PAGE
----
Headache is one of the most common presenting features in general practice, neurology, or otolaryngology clinics. Headaches are of two types i.e. Primary & Secondary. Primary headaches are not associated with underlying pathology. Migraine, cluster headache, and tension headache are grouped as primary headaches. Secondary headache is due to underlying pathology such as infections, vascular causes, trauma, and neoplasma.3 The etiology and diagnosis of most headaches can be elucidated by careful history, examination and radiological investigation. If neurological symptoms are present then a brain CT or MRI should be done as a primary investigation. 4 Perhaps contrast enhanced CT is a better option than plain CT scan of brain.
In our case, the non-contrast CT failed to diagnose meningioma, thought to be the underlying cause for his headache. Headache may be noticed in 60% of patients with intracranial tumour but it may not be the presenting feature. Schankin et al. 5 published data on 58 cases of meningioma and 40% of meningioma patients had associated headache features. Of these, the pain was migraine-like in 22% and tension-type-headache- (TTH-) like in 57%. There is a consensus that mass lesion produces headache either by inducing pressure on pain sensitive dura or arachnoid membranes or by increase in ICP but robust evidence is lacking. Moreover the literature suggests that patients with meningioma present with isolated headache without clinical signs of raised intracranial pressure. 6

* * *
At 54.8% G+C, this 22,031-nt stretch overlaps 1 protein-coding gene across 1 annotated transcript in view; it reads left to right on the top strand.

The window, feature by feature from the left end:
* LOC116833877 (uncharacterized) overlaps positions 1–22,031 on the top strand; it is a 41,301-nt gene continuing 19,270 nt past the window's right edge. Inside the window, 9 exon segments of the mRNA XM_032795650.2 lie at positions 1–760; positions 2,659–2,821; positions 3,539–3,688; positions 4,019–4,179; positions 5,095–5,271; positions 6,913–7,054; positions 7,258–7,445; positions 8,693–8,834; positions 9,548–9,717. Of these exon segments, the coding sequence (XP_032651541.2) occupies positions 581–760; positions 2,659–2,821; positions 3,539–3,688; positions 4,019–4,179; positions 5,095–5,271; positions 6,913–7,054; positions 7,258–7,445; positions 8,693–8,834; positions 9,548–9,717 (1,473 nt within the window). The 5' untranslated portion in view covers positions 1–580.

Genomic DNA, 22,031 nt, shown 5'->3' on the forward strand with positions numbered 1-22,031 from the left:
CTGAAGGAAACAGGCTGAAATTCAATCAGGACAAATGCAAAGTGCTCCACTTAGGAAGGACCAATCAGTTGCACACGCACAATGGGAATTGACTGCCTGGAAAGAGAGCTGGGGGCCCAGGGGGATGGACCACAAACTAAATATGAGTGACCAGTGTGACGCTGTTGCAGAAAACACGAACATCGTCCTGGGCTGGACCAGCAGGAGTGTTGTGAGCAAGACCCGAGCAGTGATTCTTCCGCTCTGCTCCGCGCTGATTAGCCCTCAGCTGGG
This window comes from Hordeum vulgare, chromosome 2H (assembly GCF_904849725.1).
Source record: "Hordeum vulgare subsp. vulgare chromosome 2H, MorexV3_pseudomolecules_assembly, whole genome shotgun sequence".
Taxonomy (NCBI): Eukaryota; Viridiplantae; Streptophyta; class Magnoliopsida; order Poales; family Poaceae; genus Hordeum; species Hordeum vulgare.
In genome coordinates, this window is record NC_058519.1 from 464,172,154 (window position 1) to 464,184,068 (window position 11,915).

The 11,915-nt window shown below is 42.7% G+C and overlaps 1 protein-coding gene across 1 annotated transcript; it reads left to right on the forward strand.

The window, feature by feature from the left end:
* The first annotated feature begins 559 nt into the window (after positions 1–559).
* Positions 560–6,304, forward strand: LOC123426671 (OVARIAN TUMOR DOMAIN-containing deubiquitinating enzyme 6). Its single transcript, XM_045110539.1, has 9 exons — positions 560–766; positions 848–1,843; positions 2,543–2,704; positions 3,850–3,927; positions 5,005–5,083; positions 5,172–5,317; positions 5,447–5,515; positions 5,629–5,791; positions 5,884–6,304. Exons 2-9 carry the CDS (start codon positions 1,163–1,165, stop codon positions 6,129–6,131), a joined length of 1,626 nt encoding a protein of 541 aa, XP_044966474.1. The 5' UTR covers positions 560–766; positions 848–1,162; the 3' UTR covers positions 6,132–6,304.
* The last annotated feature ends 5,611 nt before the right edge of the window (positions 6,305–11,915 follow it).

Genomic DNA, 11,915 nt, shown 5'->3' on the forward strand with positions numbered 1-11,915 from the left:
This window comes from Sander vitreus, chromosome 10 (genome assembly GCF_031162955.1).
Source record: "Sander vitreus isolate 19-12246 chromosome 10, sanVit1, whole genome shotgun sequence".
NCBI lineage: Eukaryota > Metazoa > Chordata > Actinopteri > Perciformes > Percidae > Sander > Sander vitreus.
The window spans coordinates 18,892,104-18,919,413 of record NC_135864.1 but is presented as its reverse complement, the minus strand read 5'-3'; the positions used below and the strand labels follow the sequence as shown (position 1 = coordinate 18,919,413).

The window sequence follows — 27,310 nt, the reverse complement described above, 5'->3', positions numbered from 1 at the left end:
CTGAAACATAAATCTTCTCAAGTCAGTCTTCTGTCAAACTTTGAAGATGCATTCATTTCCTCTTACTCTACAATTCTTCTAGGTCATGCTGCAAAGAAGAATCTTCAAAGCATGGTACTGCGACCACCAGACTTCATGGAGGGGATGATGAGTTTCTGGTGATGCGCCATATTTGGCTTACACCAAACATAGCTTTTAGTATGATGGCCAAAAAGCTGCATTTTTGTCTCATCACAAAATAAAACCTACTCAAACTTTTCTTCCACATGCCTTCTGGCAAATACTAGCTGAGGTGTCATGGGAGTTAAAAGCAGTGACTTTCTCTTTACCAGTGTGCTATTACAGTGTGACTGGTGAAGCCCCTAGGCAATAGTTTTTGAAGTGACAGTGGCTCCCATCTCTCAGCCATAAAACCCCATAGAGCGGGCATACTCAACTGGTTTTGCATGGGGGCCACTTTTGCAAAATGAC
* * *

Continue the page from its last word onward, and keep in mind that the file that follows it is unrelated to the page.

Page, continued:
In our case there were no neurological symptoms to raise the suspicion of intracranial neoplasm. Therefore, he was not given any contrast during neuroimaging. The exact cause of his headache remained unknown. The meningioma was diagnosed on a repeat CT scan with contrast enhancement and is a potentially treatable cause of headache.
The neuroimaging guidelines for investigation of headache do not recommend contrast enhancement as routine. However, this case highlights the inadequacy of the non-contrast CT
scan to diagnose meningioma. In a patient with persistent headache where other causes are excluded and a CT scan is to be requested, the clinician should be aware of the limitations in the sensitivity of an un-enhanced head CT, and where concerning symptoms persist, an alternative imaging modality such as MRI scan should be considered.
- B. K. Rasmussen, R. Jensen,M. Schroll, and J. Olesen, “Epidemiology of headache in a general population—a prevalence study,”Journal of Clinical Epidemiology, vol. 44, no. 11, pp. 1147–1157,1991.
- L. J. Stovner, J. A. Zwart, K. Hagen, G. M. Terwindt, and J. Pascual, “Epidemiology of headache in Europe,” European Journal of Neurology, vol. 13, no. 4, pp. 333–345, 2006.
- British Association for the Study of Headache, Guidelines for All Healthcare Professionals in the Diagnosis and Management of Headache, 3rd edition, 2010, 184.108.40.206/upload/NS BASH/2010 BASH Guidelines.pdf.
- Scottish Intercollegiate Guidelines Network, “Diagnosis and management of headache in adults. Guideline no. 107,” November 2008.
- C. J. Schankin, M. Krumbholz, P. Sostak, M. Reinisch, R. Goldbrunner, and A. Straube, “Headache in patients with a meningioma correlates with a bone-invasive growth pattern but not with cytokine expression,” Cephalalgia, vol. 30, no. 4, pp. 413–424, 2010.
- M. Levin, “Resident and fellow section,” Headache, vol. 49, no. 4, pp. 627–630, 2009.